Apple Corp. introduced the latest versions of its iPhone mobile phone yesterday to great fanfare, though the fever pitch that was common during the reign of Steve Jobs was noticeably absent. There were a flurry of articles and opinion pieces like this one, wondering whether Apple had lost its mojo, were common. And it goes without saying that if the headline is wondering whether you’ve lost your mojo, then you most certainly have.
Still, Apple didn’t disappoint with its iPhone and iOS updates, particularly in the security arena. Indeed, the long-rumored addition of a finger print reader may have been the most prominent new feature in an update where the most prominent changes (a faster, 64-bit processor, higher resolution camera, etc. ) were transparent to the user.
So what do you need to know about the new iPhone and its biometric authentication feature? And how will the new iPhone 5S and its downmarket cousin, the 5C impact Apple’s story vis a vis the Internet of Things? Here are some thoughts.
Touch ID - Apple Adds Fingerprint Authentication
When you write about security all the time, its easy to become blinded to the importance of what seem like incremental developments, or twists on stories you’ve been covering for a long time. I think this may prove to be the case with Touch ID, Apple’s fingerprint authentication feature for iPhone 5S. Sure – fingerprint scanning isn’t even close to “new” or “cool.” PC makers were putting it on their enterprise systems as long as ten years ago. The results were never great – the readers, themselves, were unreliable, prone to breaking and difficult to manage. Besides, in a threat environment dominated by exterior threats like worms, viruses, application-based compromises and denial of service attacks, locking down physical devices with biometrics wasn’t a top priority for most organizations.
But mobile devices are another matter entirely. Survey after survey has identified device theft and loss -rather than malware – as the biggest security threat mobile devices pose to both individuals and organizations. Add to that the fact that between 30 and 70 percent of mobile phone users don’t secure their device with a password, and you have a major problem. By all accounts, Apple’s integration of the fingerprint scanning technology the company purchased with the firm Authentec in July of last year is first-rate – with the scanner integrated into the 5S start button and the scanned print encrypted and stored locally within a secure container in the device’s new A7 processor. That alleviates very real concern about Apple hoarding biometric data on users to accompany all the other personal data it has.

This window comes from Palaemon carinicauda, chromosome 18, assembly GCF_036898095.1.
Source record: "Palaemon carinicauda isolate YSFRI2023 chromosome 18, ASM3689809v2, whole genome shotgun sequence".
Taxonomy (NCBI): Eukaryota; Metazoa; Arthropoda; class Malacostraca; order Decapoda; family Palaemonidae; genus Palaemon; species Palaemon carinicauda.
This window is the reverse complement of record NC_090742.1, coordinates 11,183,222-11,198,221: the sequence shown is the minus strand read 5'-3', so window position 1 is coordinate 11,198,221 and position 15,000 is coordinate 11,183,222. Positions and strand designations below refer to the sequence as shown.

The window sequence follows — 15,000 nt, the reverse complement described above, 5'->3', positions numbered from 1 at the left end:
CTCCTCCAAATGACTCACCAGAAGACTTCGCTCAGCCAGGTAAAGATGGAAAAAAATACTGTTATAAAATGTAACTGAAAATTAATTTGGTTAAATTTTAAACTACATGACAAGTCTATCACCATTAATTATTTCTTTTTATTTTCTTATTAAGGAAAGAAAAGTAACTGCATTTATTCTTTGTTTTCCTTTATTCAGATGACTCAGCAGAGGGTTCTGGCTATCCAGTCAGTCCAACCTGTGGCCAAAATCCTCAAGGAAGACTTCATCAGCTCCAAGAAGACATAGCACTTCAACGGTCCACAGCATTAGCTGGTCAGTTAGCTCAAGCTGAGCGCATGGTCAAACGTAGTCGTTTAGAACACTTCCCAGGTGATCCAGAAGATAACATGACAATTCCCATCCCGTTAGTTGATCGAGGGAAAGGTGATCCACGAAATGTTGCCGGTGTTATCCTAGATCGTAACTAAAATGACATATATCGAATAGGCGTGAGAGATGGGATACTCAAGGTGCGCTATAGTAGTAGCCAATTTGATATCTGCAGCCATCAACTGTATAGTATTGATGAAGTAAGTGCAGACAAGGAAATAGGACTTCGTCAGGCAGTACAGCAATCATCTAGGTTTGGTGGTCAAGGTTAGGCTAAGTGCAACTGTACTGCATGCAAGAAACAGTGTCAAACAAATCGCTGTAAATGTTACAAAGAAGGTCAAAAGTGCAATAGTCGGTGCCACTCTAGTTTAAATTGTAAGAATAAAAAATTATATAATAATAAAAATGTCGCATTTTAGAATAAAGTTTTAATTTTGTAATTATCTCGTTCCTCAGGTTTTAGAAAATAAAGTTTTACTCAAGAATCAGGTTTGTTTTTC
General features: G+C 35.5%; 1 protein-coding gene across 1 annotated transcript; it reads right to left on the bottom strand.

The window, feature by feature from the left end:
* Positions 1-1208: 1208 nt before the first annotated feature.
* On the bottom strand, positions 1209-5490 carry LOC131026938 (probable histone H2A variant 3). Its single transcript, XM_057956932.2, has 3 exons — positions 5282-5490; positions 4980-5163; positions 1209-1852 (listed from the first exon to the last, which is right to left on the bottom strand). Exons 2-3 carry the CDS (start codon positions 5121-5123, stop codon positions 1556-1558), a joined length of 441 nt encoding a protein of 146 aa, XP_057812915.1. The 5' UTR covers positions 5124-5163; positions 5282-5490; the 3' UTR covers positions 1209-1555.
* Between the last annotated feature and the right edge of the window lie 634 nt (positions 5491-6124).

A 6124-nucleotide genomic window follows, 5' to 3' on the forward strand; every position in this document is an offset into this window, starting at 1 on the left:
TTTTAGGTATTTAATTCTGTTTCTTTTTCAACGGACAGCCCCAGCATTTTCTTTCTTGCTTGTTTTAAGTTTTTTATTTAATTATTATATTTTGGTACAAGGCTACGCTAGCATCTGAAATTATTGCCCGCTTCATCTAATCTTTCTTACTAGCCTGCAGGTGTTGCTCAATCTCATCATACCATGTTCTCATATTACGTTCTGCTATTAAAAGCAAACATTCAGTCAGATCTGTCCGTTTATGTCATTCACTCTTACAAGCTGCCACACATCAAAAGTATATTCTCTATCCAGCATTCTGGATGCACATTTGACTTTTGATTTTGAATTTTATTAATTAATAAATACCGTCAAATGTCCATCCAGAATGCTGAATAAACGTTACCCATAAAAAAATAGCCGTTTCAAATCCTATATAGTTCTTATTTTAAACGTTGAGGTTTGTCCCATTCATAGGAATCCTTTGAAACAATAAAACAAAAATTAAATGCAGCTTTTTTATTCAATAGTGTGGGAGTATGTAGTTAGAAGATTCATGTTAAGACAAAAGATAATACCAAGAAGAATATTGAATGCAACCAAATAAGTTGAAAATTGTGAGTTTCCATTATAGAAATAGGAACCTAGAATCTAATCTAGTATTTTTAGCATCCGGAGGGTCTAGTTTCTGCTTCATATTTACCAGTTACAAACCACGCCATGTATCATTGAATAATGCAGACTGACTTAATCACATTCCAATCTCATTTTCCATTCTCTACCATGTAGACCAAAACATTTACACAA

And finger scanning does more than answer the lost device problem – it also promises to improves user experience by reducing the time required to get a locked device unlocked and ready to use. So its both more secure and more user friendly – a rare combination.
Finger Scanners – No Panacea
Of course, biometric data is no panacea. For one thing, Apple’s implementation of Touch ID is limited. The technology only works on the 5S, so existing iPhone users won’t get it. And, as Graham Cluley notes on his blog, the technology will only be used to secure the device itself, and approve purchases through Apple’s main e-commerce portals: iTunes, the App Store and Apple Bookstore. Third party applications won’t have access (for now) to the fingerprint authentication option. That means all non-Apple applications running on iPhones will still require a separate password.
And, as the inestimable Bruce Schneier points out in this blog post, fingerprints aren’t exactly a secret (“you leave them everywhere”) and previous generations of fingerprint readers have proven to be susceptible to hacks – everything from simple photocopies of your print to the dreaded “Gummi finger.” They’re also prone to false-negatives, especially given the natural variations in skin plasticity during the day (dry weather, humid weather, exposure to water). To compensate, Schneier says, Apple and others will likely err on the side of “false positives” to avoid shutting legitimate users out of their phone – opening the technology to the possibility of approving invalid logins.
Touch ID Will Be A Big Boost For Biometrics
It’s easy to make a lot of those limitations. But even taking them into account, I think that Apple’s decision to get behind fingerprint scanning with its 5S and – going forward – other iPhone and iPad models gives enormous exposure to the technology that far exceeds anything we’ve seen. Barring gruesome complications with the roll-out, millions of users will soon get in the habit of swiping a finger to access their mobile device. With that, we’ll all soon get acclimated to the notion of using a biometric and that, in turn, will give a green light to other application and device makers to consider using the technology, as well.
We saw the same “tipping point” happen with multi-factor authentication, which languished for years with limited adoption (online brokerage firm eTrade was an exception), but then became widely used by online platforms (Google, Twitter, Facebook, mobile banking) when paired with technologies that consumers were comfortable with: mobile devices and SMS.
With consumers comfortable with the concept of biometrics, the door opens, as well, to other kinds of biometrics. As the New York Times notes: those are fast multiplying and include everything from heartbeat patterns to brainwaves. With users securely and uniquely matched to their mobile device, possession of the mobile device itself can become a token to unlock further resources – both on the Web and in the (growing) Internet of Things.